Draft of Revised Downtown Zoning Ready

Draft recommendations for possible changes to zoning in downtown Ann Arbor are now available, in advance of an Oct. 8, 2013 working session of the Ann Arbor planning commission. The 25-page report was prepared by ENP & Associates, the consultants hired by the city earlier this year to conduct a downtown zoning review. [.pdf of draft recommendations]

ENP & Associates, Ann Arbor planning commission, zoning, The Ann Arbor Chronicle

An example of a possible development on East Huron – between Sloan Plaza and Campus Inn – with proposed zoning changes. (Image from draft report by ENP & Associates.)

By way of background, in late 2009 – after a multi-year process and considerable debate – the city council adopted the A2D2 (Ann Arbor Discovering Downtown) zoning. The intent was to review the zoning after a year, to see whether the changes resulted in the kind of downtown development that the city wants. However, in part because relatively few projects were brought forward in the first year or two after the A2D2 zoning was put in place, an A2D2 evaluation was not conducted in the original timeframe.

Interest in a review was heightened by a proposal for the 14-story 413 E. Huron apartment project on a site zoned D1, the highest density allowed. The proposal spurred controversy in part because of its location adjacent to a residential historic district.

So on April 1, 2013, the city council directed the planning commission to review A2D2 and address three specific questions: (1) whether D1 zoning is appropriately located on the north side of Huron Street between Division and South State, and on the south side of William Street between South Main and Fourth Avenue; (2) whether the D1 residential FAR [floor area ratio] premiums effectively encourage a diverse downtown population; and (3) whether a parcel on the south side of Ann Street adjacent to city hall should be rezoned “to the appropriate zoning for this neighborhood.” That parcel, currently a surface parking lot, is now zoned D1.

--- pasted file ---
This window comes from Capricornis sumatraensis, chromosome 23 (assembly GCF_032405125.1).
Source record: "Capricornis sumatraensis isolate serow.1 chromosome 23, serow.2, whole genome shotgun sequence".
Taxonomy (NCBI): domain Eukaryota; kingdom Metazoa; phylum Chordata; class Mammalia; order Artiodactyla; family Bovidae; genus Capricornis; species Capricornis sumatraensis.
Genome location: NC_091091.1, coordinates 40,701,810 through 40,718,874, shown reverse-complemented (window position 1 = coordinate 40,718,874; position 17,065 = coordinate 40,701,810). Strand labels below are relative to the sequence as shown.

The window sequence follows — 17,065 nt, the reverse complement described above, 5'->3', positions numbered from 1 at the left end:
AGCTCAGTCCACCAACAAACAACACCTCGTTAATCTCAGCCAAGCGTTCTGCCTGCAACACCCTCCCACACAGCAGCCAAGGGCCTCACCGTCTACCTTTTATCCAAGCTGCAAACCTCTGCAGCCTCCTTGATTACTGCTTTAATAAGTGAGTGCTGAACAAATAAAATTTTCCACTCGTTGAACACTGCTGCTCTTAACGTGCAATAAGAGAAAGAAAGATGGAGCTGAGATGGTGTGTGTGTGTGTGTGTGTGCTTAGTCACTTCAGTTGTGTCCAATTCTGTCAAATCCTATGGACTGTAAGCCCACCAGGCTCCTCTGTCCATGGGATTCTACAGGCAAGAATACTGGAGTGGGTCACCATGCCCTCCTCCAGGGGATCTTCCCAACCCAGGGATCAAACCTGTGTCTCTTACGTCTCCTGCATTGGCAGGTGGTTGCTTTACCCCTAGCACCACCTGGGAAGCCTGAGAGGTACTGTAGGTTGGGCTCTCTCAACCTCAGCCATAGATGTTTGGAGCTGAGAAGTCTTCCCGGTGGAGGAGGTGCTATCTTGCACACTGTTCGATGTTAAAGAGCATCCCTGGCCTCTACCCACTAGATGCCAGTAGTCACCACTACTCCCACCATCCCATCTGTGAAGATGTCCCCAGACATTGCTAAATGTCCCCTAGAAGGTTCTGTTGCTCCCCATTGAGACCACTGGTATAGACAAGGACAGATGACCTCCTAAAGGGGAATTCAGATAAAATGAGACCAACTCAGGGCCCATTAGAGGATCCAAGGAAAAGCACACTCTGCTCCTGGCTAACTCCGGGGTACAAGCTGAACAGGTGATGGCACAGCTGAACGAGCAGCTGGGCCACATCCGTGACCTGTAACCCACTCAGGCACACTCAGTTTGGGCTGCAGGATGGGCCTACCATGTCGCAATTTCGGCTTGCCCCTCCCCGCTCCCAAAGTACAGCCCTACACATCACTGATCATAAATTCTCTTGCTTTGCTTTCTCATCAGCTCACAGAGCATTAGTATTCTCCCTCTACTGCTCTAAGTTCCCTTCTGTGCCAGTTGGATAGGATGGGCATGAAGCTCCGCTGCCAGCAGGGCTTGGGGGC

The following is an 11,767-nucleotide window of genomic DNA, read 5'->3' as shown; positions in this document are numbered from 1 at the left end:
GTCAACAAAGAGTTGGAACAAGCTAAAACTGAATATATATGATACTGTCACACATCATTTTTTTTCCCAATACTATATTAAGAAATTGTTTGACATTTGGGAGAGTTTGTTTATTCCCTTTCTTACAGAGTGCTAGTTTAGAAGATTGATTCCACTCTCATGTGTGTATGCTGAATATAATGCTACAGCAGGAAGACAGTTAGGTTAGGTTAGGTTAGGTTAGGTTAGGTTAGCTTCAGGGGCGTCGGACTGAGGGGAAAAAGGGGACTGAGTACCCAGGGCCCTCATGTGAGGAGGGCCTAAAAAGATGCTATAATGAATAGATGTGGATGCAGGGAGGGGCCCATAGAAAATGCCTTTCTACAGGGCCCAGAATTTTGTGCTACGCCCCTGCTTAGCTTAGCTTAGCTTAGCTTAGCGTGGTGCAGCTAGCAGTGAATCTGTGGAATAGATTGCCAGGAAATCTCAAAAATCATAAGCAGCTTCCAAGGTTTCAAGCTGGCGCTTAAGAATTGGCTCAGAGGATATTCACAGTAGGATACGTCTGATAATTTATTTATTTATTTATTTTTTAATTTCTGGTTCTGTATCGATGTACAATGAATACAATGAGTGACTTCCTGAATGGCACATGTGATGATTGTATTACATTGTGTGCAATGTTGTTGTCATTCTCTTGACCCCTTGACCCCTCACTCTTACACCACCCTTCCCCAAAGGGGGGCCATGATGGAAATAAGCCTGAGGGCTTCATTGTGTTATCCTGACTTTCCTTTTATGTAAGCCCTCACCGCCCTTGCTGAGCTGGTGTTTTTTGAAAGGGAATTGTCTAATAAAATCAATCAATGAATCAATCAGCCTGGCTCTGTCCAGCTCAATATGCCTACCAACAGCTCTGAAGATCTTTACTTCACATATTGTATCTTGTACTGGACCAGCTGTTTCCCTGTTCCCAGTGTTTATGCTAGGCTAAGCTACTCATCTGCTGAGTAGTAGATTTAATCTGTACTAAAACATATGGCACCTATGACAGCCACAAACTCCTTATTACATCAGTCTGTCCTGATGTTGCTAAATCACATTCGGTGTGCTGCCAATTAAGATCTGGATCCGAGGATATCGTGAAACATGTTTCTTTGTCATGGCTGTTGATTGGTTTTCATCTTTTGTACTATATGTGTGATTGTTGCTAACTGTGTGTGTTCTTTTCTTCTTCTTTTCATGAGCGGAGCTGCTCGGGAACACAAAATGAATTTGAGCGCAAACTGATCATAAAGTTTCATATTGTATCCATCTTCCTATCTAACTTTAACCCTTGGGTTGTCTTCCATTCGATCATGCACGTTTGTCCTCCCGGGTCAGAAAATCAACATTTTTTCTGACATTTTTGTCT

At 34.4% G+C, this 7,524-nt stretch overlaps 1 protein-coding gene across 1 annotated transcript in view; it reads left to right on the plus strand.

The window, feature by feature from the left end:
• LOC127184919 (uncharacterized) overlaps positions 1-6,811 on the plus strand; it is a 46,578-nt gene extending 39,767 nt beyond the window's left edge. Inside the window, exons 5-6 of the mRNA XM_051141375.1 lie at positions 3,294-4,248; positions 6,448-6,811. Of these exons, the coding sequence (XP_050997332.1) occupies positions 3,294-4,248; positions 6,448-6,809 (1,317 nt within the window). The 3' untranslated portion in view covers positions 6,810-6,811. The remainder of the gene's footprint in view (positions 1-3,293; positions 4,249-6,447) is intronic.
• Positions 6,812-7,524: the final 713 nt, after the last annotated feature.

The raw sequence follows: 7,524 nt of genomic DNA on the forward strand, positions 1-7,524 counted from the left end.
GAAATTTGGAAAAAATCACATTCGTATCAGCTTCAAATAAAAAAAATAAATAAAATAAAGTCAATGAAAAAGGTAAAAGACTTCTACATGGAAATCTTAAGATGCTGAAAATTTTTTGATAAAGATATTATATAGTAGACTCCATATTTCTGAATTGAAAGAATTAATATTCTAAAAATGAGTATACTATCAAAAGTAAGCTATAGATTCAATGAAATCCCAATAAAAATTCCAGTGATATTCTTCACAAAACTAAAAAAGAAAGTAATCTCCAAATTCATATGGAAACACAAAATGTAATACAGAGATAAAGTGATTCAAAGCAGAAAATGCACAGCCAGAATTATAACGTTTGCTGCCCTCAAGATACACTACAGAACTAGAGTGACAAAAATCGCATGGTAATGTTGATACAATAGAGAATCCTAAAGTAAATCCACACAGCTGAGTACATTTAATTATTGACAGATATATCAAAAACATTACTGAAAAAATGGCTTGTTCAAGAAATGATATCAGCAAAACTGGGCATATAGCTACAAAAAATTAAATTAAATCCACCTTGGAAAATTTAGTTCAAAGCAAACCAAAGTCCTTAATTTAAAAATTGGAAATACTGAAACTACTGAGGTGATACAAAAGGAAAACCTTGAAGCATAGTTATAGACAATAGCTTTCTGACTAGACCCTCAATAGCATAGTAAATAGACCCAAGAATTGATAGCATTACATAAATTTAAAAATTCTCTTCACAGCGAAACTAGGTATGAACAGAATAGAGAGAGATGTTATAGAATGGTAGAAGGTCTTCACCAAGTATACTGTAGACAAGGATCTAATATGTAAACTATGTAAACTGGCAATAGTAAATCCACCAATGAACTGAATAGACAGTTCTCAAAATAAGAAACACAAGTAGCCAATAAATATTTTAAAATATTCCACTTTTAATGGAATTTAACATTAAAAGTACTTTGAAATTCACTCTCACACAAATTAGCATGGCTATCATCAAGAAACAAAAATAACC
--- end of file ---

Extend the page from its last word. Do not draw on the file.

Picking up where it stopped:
On April 1, the council set a deadline of Oct. 1 to deliver recommendations to the council. Councilmembers subsequently approved the 413 E. Huron project on May 13, 2013 on a 6-5 vote.

Over the past few months, the consultants – Erin Perdu and Megan Masson-Minock – have been conducting public forums, focus sessions, surveys and other means of getting feedback on the current zoning, as well as on ideas for zoning changes. The work has taken longer than anticipated, so the council will likely receive a final report in November. According to the draft report, the consultants heard from 131 individuals in person and received 142 survey responses. The draft recommendations are based on that feedback, as well as discussions with planning commissioners.

The recommendation are:

  • Rezone the Ann Street site from D1 to D2, a zoning designation that has a lower height – 60 feet, compared to 180 feet. The consultants also recommend rezoning the city-owned property on a portion of parcels on the south side of Ann Street – where the city hall, Justice Center and fire station are now located. The recommendation is to rezone the northern half of those parcels from D1 to D2.